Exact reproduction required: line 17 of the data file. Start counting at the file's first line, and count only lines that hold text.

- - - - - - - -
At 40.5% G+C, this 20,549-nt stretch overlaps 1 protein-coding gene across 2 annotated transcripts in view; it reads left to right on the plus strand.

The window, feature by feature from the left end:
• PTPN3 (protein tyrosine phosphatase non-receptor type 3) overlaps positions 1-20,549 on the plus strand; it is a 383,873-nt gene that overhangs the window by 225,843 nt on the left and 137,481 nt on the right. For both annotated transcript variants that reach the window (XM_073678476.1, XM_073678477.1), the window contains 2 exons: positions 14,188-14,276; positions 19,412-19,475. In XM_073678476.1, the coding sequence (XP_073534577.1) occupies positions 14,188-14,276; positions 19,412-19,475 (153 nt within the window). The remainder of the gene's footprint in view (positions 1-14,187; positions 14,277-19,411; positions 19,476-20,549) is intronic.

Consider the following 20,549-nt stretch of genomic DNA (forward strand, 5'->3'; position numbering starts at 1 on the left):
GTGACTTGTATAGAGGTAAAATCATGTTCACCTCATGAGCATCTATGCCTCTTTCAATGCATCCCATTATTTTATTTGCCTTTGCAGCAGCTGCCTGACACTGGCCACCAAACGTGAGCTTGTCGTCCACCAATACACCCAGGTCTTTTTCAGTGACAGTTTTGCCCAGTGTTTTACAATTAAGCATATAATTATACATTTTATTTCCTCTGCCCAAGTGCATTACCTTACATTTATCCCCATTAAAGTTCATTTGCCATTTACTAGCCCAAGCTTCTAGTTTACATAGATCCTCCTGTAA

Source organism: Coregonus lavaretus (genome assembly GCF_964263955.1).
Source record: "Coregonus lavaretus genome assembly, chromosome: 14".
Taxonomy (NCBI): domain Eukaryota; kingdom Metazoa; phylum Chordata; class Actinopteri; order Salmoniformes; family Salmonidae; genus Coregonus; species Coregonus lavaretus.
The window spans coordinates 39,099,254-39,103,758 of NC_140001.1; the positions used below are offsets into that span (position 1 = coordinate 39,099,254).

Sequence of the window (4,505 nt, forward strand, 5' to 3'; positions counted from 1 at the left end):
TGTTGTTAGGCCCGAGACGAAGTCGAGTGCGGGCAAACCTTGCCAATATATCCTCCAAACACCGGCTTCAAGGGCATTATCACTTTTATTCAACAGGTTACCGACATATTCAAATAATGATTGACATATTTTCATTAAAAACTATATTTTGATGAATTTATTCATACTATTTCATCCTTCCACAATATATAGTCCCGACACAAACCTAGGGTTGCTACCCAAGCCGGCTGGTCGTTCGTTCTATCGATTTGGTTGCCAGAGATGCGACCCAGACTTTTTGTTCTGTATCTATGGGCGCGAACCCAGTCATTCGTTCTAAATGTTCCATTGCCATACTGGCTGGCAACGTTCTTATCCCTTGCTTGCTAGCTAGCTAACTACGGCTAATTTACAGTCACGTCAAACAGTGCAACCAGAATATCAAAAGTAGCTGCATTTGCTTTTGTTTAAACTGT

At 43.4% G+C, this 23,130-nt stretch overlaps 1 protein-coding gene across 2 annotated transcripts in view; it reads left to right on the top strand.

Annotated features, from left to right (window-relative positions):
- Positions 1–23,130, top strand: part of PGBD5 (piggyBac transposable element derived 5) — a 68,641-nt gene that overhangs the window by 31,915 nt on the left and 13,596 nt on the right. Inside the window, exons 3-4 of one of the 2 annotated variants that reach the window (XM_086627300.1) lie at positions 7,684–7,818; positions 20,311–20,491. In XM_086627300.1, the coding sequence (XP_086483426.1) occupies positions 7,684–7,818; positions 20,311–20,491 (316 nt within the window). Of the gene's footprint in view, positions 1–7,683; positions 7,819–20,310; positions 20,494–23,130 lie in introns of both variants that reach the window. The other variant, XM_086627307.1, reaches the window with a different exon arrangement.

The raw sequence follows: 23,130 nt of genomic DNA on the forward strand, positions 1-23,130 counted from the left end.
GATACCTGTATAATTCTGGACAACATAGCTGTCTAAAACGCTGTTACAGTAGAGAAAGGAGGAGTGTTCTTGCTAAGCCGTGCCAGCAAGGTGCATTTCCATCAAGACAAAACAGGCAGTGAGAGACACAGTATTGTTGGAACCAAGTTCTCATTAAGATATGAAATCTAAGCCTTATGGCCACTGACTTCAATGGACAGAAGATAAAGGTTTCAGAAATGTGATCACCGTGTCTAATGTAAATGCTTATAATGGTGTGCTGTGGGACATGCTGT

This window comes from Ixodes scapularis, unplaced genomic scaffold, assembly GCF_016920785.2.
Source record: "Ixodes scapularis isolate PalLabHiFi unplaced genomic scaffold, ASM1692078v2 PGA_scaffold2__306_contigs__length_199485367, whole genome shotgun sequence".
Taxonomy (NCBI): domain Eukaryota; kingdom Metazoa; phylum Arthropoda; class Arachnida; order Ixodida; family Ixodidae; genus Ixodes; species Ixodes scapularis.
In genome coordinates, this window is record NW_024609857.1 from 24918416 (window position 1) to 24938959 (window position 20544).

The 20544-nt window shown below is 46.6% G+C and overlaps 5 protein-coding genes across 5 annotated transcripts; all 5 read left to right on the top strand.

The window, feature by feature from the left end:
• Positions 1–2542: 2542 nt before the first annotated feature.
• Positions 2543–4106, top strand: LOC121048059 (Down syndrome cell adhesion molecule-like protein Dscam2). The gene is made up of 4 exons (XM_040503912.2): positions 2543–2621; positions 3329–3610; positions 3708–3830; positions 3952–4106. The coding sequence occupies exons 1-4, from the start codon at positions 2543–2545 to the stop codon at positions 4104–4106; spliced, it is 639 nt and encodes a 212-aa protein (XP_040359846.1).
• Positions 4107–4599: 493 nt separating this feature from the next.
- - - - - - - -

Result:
This window comes from Ixodes scapularis, unplaced genomic scaffold, assembly GCF_016920785.2.